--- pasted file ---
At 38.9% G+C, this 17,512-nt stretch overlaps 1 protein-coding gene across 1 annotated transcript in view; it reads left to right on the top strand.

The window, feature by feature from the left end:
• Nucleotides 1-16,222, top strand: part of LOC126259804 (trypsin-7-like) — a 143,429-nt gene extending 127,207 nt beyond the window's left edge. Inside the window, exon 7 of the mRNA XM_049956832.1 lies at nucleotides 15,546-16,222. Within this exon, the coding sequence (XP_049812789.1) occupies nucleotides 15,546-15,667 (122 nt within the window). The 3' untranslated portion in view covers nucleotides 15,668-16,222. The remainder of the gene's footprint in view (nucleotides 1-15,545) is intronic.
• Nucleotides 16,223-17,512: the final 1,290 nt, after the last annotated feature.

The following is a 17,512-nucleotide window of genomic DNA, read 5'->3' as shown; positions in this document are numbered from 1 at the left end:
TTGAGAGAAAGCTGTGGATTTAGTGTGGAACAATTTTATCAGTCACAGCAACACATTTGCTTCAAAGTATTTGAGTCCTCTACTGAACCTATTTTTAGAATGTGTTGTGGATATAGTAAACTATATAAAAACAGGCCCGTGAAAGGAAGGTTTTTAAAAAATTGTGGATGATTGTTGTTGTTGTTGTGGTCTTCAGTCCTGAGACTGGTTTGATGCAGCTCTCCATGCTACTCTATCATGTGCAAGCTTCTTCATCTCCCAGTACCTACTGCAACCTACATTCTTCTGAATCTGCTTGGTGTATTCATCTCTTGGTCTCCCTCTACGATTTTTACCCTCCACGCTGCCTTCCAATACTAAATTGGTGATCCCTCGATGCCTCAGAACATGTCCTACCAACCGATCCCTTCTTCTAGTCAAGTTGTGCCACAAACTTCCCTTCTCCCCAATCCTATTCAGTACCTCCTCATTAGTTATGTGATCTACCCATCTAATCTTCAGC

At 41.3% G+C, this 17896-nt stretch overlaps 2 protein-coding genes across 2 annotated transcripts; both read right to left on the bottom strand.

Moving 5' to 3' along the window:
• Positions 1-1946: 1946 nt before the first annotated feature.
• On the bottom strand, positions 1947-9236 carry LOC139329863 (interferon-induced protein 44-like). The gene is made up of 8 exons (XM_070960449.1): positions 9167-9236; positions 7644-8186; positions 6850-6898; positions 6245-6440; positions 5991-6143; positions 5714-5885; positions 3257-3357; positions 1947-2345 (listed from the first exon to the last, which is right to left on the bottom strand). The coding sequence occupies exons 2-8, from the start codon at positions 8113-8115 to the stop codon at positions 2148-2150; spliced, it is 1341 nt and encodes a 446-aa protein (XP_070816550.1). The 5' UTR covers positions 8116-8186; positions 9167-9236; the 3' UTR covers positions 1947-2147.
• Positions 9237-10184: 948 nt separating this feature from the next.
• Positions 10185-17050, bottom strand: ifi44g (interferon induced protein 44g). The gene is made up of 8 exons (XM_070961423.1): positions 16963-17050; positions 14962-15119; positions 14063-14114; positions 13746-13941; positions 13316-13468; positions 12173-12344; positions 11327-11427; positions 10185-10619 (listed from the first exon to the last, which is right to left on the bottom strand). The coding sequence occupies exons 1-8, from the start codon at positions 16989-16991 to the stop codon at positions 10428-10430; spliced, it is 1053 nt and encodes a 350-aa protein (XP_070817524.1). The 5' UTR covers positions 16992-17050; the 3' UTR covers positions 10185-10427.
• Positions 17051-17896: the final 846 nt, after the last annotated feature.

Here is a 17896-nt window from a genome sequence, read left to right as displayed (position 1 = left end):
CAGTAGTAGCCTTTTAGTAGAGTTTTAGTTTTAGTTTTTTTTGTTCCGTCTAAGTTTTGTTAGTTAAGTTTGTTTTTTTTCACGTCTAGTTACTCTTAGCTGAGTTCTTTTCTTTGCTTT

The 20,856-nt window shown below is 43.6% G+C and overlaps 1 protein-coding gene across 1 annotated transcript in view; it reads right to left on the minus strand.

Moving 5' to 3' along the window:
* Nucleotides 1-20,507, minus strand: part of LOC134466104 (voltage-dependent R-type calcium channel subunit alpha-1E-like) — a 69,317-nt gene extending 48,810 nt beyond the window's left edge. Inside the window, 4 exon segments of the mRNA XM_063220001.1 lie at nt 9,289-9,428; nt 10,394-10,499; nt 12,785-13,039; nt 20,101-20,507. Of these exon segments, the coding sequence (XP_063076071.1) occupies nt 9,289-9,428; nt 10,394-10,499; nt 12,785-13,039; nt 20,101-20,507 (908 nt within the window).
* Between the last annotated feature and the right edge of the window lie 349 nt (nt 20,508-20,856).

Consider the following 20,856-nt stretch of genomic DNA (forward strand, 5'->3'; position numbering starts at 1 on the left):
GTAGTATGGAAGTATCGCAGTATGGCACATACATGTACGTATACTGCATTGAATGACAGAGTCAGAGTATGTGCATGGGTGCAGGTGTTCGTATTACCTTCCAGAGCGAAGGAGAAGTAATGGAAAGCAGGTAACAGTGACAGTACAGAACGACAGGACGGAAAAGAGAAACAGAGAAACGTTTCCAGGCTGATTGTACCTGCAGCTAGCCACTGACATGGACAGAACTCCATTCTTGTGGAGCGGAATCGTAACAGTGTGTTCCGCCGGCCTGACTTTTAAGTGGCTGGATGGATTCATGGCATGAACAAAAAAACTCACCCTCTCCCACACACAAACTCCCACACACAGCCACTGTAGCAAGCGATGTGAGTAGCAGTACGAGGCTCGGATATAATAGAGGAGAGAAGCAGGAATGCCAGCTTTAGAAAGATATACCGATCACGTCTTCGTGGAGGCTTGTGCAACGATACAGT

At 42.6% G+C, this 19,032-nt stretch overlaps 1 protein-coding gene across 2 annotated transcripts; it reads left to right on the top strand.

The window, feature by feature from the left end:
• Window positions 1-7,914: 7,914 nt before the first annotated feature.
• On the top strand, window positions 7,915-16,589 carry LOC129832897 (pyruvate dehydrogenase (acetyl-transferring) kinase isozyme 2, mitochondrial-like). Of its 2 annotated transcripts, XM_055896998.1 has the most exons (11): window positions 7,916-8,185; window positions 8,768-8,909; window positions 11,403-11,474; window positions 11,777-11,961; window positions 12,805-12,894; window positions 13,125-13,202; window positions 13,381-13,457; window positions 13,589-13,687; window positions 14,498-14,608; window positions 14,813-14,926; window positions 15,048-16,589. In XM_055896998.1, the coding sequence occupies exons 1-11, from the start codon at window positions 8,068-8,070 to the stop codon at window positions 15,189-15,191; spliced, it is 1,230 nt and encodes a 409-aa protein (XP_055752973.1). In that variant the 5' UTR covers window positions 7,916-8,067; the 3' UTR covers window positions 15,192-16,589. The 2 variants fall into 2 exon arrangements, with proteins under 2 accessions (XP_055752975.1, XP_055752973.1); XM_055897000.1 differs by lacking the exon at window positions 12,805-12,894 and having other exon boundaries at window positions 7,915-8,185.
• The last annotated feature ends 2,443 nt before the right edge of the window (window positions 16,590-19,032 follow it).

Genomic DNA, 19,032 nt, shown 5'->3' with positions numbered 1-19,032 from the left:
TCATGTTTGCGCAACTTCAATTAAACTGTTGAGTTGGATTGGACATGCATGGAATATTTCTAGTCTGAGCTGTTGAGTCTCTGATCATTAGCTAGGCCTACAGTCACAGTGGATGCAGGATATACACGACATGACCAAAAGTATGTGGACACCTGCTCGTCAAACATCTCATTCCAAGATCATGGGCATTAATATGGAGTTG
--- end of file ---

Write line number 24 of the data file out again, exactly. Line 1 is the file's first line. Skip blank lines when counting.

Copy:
• Window positions 1-7,914: 7,914 nt before the first annotated feature.